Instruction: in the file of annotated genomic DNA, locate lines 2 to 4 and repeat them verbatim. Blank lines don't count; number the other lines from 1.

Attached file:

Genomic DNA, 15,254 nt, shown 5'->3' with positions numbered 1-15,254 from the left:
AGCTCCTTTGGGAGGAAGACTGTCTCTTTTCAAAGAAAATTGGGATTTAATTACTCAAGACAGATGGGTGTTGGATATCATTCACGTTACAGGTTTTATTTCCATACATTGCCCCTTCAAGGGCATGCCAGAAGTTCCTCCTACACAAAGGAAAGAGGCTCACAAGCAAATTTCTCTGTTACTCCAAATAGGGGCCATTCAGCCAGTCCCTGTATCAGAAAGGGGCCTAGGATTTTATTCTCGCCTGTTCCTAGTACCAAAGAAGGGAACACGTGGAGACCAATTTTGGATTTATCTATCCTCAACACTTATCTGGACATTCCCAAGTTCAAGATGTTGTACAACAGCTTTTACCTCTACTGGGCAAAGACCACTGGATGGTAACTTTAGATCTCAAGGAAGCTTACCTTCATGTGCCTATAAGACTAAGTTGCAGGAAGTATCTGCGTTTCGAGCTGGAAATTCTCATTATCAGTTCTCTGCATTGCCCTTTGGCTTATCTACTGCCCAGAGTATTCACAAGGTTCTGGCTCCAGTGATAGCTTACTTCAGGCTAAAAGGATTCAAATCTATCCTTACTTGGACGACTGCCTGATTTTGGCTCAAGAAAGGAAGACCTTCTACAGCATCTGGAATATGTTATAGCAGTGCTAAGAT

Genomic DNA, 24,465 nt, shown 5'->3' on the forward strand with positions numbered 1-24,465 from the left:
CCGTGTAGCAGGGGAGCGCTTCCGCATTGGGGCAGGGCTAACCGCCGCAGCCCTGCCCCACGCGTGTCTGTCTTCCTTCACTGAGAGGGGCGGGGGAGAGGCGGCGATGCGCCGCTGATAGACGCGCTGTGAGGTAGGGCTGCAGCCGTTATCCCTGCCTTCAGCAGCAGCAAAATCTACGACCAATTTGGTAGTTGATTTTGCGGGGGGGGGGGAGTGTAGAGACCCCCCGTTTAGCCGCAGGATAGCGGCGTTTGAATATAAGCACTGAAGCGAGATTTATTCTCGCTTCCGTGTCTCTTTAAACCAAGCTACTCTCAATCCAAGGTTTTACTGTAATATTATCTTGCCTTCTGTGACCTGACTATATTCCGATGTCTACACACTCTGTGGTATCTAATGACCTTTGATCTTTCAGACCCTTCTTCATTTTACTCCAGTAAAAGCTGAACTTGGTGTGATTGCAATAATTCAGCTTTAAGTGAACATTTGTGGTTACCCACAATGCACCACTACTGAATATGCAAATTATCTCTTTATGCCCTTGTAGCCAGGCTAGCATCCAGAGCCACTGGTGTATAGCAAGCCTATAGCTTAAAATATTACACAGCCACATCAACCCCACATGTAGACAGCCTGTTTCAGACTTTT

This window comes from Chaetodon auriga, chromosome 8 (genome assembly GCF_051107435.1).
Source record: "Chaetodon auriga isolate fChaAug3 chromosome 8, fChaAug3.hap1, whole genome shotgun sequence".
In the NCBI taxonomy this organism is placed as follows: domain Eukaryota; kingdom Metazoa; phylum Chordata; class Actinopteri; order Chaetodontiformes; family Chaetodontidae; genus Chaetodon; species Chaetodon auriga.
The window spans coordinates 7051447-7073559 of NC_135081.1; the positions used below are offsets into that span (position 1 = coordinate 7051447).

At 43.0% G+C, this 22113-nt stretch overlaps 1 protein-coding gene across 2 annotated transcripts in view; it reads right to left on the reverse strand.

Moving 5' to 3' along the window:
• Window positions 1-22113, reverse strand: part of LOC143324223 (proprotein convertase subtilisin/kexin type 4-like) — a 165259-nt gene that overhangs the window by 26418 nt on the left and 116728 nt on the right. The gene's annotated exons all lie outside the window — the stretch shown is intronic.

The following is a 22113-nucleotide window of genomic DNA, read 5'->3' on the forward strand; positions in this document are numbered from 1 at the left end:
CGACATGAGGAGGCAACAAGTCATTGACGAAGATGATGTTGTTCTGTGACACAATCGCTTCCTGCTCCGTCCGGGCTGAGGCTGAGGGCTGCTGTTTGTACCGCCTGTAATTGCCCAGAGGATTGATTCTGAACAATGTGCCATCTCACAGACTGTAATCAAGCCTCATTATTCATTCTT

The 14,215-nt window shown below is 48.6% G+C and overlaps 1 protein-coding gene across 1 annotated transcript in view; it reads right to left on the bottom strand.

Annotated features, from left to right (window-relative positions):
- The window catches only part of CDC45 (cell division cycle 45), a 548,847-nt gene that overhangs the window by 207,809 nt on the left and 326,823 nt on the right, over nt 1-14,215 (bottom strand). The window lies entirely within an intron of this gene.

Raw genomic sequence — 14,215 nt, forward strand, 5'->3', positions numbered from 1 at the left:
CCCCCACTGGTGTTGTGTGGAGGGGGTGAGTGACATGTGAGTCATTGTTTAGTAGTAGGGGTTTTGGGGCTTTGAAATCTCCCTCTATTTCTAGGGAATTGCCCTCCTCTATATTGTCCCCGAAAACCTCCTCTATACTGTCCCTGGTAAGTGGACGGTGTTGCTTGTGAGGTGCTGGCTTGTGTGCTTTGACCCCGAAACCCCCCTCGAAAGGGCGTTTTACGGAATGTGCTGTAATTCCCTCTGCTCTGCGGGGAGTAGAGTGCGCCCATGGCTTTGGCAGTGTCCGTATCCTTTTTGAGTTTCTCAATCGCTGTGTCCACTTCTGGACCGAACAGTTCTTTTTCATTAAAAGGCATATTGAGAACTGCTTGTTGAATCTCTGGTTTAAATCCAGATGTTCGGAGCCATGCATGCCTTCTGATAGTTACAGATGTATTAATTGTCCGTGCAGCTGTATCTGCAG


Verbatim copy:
AGCTCCTTTGGGAGGAAGACTGTCTCTTTTCAAAGAAAATTGGGATTTAATTACTCAAGACAGATGGGTGTTGGATATCATTCACGTTACAGGTTTTATTTCCATACATTGCCCCTTCAAGGGCATGCCAGAAGTTCCTCCTACACAAAGGAAAGAGGCTCACAAGCAAATTTCTCTGTTACTCCAAATAGGGGCCATTCAGCCAGTCCCTGTATCAGAAAGGGGCCTAGGATTTTATTCTCGCCTGTTCCTAGTACCAAAGAAGGGAACACGTGGAGACCAATTTTGGATTTATCTATCCTCAACACTTATCTGGACATTCCCAAGTTCAAGATGTTGTACAACAGCTTTTACCTCTACTGGGCAAAGACCACTGGATGGTAACTTTAGATCTCAAGGAAGCTTACCTTCATGTGCCTATAAGACTAAGTTGCAGGAAGTATCTGCGTTTCGAGCTGGAAATTCTCATTATCAGTTCTCTGCATTGCCCTTTGGCTTATCTACTGCCCAGAGTATTCACAAGGTTCTGGCTCCAGTGATAGCTTACTTCAGGCTAAAAGGATTCAAATCTATCCTTACTTGGACGACTGCCTGATTTTGGCTCAAGAAAGGAAGACCTTCTACAGCATCTGGAATATGTTATAGCAGTGCTAAGAT

Genomic DNA, 24,465 nt, shown 5'->3' on the forward strand with positions numbered 1-24,465 from the left:
CCGTGTAGCAGGGGAGCGCTTCCGCATTGGGGCAGGGCTAACCGCCGCAGCCCTGCCCCACGCGTGTCTGTCTTCCTTCACTGAGAGGGGCGGGGGAGAGGCGGCGATGCGCCGCTGATAGACGCGCTGTGAGGTAGGGCTGCAGCCGTTATCCCTGCCTTCAGCAGCAGCAAAATCTACGACCAATTTGGTAGTTGATTTTGCGGGGGGGGGGGAGTGTAGAGACCCCCCGTTTAGCCGCAGGATAGCGGCGTTTGAATATAAGCACTGAAGCGAGATTTATTCTCGCTTCCGTGTCTCTTTAAACCAAGCTACTCTCAATCCAAGGTTTTACTGTAATATTATCTTGCCTTCTGTGACCTGACTATATTCCGATGTCTACACACTCTGTGGTATCTAATGACCTTTGATCTTTCAGACCCTTCTTCATTTTACTCCAGTAAAAGCTGAACTTGGTGTGATTGCAATAATTCAGCTTTAAGTGAACATTTGTGGTTACCCACAATGCACCACTACTGAATATGCAAATTATCTCTTTATGCCCTTGTAGCCAGGCTAGCATCCAGAGCCACTGGTGTATAGCAAGCCTATAGCTTAAAATATTACACAGCCACATCAACCCCACATGTAGACAGCCTGTTTCAGACTTTT